Rent-A-Center Agrees to Tentative Settlement of Discrimination Suit

Kansas City Business Journal

by Katie Hollar, Staff Writer

Lawyers in a national sex discrimination class-action suit against Rent-A-Center Inc. announced on Thursday that they have reached a tentative settlement with the Plano, Texas, company.

The $47 million settlement will end two pending cases with a potential class of more than 5,000 women. It will cover suits against Rent-A-Center in U.S. Court for the Southern District of Illinois and the Western District of Tennessee.

A third case in the Western District of Missouri will be dismissed. The plaintiffs in that suit will be eligible to receive money from the settlement fund.

In November, lawyers in the Missouri suit reached a $15 million tentative settlement agreement with Rent-A-Center. Through terms of that settlement, the company would admit no liability.

That proposal drew opposition from the Equal Employment Opportunity Commission, the National Organization for Women Foundation and the lawyers in the Illinois case, who claimed the women were owed more than $400 million.

All parties support the new proposal, which requires several actions of Rent-A-Center in addition to cash payments. The company must make significant changes to its hiring, firing and promotions policies.

Terms of the settlement require Rent-A-Center to do the following:

  • Create and maintain a human resources department, which it has not had since 1998.
  • Fill 10 percent of job vacancies within the next 15 months with women who were fired or rejected because of their sex. The company must notify in writing all women job applicants who have been rejected since August 2000, encouraging them to work for the company.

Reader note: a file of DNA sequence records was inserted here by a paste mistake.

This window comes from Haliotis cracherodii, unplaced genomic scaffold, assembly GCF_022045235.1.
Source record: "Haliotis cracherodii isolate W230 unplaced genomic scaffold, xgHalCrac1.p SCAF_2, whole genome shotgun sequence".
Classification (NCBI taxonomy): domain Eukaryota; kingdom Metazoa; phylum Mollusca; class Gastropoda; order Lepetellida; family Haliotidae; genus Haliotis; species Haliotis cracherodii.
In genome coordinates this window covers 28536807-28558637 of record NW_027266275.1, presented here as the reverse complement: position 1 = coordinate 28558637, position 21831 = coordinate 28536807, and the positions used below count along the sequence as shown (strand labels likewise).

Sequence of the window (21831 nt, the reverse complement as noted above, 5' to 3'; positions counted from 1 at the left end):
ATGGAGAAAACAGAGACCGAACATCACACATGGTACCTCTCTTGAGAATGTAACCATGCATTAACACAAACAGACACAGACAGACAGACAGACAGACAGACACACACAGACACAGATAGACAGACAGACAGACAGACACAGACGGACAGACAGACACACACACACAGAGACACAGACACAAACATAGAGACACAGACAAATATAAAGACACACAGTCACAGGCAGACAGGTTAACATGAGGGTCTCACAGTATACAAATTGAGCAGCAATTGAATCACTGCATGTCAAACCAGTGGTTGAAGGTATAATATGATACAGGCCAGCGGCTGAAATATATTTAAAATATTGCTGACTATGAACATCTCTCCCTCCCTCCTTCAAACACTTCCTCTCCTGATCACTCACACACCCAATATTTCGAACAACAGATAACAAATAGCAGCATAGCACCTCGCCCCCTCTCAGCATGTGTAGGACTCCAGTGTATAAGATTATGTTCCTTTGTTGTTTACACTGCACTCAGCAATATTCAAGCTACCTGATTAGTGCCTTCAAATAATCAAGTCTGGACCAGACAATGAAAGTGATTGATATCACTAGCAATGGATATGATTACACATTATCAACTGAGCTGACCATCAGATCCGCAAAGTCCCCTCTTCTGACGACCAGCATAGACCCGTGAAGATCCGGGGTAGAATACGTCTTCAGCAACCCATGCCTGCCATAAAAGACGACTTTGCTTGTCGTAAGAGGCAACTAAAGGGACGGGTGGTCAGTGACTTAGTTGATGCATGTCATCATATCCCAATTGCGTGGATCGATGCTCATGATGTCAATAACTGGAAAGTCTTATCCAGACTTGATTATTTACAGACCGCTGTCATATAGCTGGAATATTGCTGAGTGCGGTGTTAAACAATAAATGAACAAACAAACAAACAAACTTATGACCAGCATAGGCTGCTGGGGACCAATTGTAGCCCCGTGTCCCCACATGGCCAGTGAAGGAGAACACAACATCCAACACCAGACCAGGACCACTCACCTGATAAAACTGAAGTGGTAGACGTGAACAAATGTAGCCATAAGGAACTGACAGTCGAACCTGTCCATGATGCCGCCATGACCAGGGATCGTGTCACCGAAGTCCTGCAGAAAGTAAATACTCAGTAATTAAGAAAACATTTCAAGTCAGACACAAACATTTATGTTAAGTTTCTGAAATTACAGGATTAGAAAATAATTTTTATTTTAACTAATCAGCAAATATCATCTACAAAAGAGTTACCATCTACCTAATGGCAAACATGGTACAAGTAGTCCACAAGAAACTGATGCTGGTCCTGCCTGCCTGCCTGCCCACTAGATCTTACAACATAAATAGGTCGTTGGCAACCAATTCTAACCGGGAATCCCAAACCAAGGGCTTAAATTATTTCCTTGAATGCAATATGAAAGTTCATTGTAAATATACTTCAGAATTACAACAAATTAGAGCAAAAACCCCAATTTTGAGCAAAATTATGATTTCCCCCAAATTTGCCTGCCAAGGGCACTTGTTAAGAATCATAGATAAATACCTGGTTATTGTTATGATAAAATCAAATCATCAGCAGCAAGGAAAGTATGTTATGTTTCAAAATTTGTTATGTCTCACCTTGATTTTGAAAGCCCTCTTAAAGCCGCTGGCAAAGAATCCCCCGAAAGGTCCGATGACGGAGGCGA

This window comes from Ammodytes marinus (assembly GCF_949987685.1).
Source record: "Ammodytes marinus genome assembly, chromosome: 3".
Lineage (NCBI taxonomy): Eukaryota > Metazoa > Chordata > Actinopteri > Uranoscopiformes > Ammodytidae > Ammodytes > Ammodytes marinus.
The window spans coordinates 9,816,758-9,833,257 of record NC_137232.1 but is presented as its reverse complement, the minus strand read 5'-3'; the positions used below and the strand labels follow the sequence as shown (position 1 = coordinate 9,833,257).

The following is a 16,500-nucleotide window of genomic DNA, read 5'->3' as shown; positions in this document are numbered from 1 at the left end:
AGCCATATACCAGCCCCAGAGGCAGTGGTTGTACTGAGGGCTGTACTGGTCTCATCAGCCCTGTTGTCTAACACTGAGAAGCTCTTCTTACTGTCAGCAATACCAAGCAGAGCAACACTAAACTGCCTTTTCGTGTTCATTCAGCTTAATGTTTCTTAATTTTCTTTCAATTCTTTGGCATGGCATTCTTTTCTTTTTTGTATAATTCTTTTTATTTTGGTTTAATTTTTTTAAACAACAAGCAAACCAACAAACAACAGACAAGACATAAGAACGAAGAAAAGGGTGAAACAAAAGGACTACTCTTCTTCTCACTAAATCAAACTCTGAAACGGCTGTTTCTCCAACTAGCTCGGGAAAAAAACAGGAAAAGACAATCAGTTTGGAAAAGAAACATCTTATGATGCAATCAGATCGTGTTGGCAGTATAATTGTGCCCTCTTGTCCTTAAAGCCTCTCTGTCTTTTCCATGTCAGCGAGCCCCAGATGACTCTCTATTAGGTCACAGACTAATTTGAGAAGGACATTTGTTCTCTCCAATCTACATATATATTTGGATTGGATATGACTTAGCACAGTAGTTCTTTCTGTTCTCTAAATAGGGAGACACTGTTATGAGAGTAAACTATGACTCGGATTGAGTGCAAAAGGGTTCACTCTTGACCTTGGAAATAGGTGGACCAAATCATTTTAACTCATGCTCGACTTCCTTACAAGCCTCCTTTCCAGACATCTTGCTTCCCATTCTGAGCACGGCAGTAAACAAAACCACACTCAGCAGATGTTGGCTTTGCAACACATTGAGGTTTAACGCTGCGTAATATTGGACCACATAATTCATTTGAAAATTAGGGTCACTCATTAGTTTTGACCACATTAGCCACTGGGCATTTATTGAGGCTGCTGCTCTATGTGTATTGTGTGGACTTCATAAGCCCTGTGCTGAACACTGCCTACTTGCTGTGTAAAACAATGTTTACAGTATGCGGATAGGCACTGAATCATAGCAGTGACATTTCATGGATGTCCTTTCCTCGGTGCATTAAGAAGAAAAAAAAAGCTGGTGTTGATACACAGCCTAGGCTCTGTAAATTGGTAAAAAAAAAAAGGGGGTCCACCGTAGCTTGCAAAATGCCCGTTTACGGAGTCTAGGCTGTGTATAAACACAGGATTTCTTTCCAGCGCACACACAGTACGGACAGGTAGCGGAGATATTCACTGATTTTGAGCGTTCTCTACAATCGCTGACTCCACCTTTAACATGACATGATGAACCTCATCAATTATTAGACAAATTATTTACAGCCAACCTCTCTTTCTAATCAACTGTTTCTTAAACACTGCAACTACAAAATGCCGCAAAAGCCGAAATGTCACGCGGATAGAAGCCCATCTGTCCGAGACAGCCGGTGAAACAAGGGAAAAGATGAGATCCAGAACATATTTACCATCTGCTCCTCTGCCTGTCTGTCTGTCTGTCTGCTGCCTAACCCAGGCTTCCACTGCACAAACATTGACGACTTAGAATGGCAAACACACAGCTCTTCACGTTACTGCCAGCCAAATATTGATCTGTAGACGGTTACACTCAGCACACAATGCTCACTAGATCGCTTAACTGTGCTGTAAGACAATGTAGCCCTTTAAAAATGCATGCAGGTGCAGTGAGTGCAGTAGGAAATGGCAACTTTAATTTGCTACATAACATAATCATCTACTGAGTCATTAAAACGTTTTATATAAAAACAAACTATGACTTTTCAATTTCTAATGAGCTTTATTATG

• Set up, publicize and pay for a toll-free number to be used by women job applicants or employees to report discrimination.
     
  • Provide quarterly reports for four years that describe new employment policies and training programs; detail any sex discrimination complaints from job applicants or employees; and compile statistics by gender on hiring, promotion and termination of employees.
  • Publicize its desire to recruit women for jobs in its stores and for promotion into all jobs at all levels.
  • Hire and retain a neutral, third-party consultant who will serve as a resource to the human resources department and as an ombudsman to employees.
  • Produce and air a video in which CEO Mark Speese and President Mitch Fadel will explain the company's commitment to nondiscrimination. The men will recognize the allegations of discrimination and say they will not tolerate it.
  • Seek qualified women to serve on its all-male board of directors.
  • Develop equal employment opportunity training programs for all employees.


The proposal still awaits final approval from the court. At a hearing next month, a judge is expected to determine how to distribute the money and the amount of attorneys' fees awarded.

The Illinois plaintiffs were represented by the St. Louis firms of Sedey & Ray and Schlichter Bogard & Denton, with some assistance by Kansas City lawyer Charley German of Rouse Hendricks German May PC.

Jennifer Gille Bacon, a lawyer at Shughart Thomson & Kilroy PC, represents NOW in this case. Rent-A-Center retained local counsel at Stinson Mag & Fizzell PC.

Reach Katie Hollar at 816-421-5900 or at khollar@bizjournals.com.